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The Weekend Australian - Review - - Film Reviews - Michael Bodey This week

JUDE Law is be­com­ing a more in­ter­est­ing ac­tor as he loses his looks. Or at least his hair.

It is a truth now uni­ver­sally ac­knowl­edged. The trailer to the com­ing se­quel of Rob Bry­don and Steve Coogan’s com­edy trav­el­ogue, The Trip to Italy, fea­tures a lovely lit­tle gag about Law, who “hasn’t aged like you and I”. “Yeah, he’s got that re­ally young, bald look,” Coogan snipes.

The 41-year-old be­gan his ca­reer on the Lon­don stage and Bri­tish tele­vi­sion be­fore the req­ui­site break­through screen role in an in­de­pen­dent crime drama, Shop­ping. Hind­sight sug­gests cin­ema be­came en­am­oured more with his un­fea­si­ble good looks than his talent. He be­came eye candy in glossy, frothy Hol­ly­wood af­fairs, in­clud­ing Steven Spiel­berg’s A.I. Ar­ti­fi­cial In­tel­li­gence, Anthony Minghella’s Cold Moun­tain and Martin Scors­ese’s The Avi­a­tor.

He has two Academy Award nom­i­na­tions, for The Tal­ented Mr Ri­p­ley and Cold Moun­tain, but it’s hard to re­call a per­for­mance where Law re­ally killed it (al­though he was rather good in Mike Ni­chols’s Closer in 2004).

To­day, Law is act­ing the part of a 40some­thing who doesn’t need mag­a­zine cov­ers any more. His play with Robert Downey Jr in the dis­pos­able Sher­lock Holmes se­ries is light and con­trasts suc­cess­fully with his per­for­mance in Steven Soder­bergh’s neat thriller Side Ef­fects.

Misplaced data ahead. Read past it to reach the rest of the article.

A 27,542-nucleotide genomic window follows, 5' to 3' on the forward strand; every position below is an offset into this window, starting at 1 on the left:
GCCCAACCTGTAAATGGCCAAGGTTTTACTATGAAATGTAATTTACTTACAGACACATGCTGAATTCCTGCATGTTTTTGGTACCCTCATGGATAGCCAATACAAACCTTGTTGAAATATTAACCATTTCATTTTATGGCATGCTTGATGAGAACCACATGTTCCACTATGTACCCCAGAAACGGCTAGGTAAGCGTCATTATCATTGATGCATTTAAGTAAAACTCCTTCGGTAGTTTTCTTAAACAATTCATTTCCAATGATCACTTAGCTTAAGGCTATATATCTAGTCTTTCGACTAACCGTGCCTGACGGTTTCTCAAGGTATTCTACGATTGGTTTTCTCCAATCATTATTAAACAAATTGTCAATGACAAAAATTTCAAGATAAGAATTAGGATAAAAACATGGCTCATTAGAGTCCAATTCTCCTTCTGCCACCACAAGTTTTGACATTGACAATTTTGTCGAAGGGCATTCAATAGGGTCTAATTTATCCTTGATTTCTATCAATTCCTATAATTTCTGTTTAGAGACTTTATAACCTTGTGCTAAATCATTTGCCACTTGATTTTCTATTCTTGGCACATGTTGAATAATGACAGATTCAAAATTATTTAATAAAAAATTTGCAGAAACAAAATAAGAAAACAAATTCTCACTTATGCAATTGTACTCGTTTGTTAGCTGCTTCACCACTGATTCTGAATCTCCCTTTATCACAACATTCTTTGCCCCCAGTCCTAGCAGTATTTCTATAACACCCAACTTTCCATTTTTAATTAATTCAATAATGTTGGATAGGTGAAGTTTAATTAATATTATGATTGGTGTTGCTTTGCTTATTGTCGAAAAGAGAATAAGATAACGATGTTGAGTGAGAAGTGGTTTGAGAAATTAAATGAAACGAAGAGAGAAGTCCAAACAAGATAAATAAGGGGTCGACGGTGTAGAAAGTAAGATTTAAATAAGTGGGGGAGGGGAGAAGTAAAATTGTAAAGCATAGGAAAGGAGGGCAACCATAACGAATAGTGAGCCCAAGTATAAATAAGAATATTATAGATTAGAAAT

Now comes Dom Hem­ing­way, a Lon­don gang­ster movie no­table al­most solely for Law’s swag­ger­ing per­for­mance. Imag­ine a lighter ver­sion of Tom Hardy as vi­o­lent con­vict Bron­son and you’ll come close to Law’s turn as the ti­tle char­ac­ter, an emo­tional cock­ney safe­cracker.

Dom Hem­ing­way (MA15+, Para­mount, 93min, $29.99) be­gins with a so­lil­o­quy about his, ahem, “cock” and then a beat­ing that es­tab­lishes his nar­cis­sism and short-fuse vi­o­lence.

Writer-di­rec­tor Richard Shep­ard doesn’t turn over new nar­ra­tive ter­ri­tory with his tale of a ca­reer crim re­turn­ing to the streets af­ter years in the can. But Shep­ard fol­lows so many re­cent Lon­don crime films in think­ing screen vi­o­lence alone is an en­ter­tain­ment.

Rather, the vi­o­lence is in Hem­ing­way’s lan­guage, a fusil­lade of bons mots, pro­fan­ity and sharp phras­ing. Two col­leagues, played by the re­li­able Richard E. Grant and re­strained Demian Bichir, stand aside for Law, who growls in a pleas­ing pack­age that in­cludes vi­brant pro­duc­tion de­sign, a punchy sound­track fea­tur­ing Big Coun­try and the Pix­ies, and rich vis­tas, par­tic­u­larly in a French so­journ.

It be­comes too sen­ti­men­tal with the ad­di­tion of Dom’s daugh­ter, Eve­lyn ( Game of Thrones’ Emilia Clarke), but it barely mat­ters. Dom Hem­ing­way is dis­pos­able and in ser­vice of one thing: Law’s per­for­mance. And that’s en­ter­tain­ing enough.

Twit­ter: @michael­bodey

Closed Cir­cuit

(MA15+) Univer­salSony (121min, $39.95)

(G) Dis­ney (98min, $39.95)

(M) eOne (98min, $29.99)

(M) Trans­mis­sion (116min, $34.99)

Frozen

Philom­ena

The Rail­way Man

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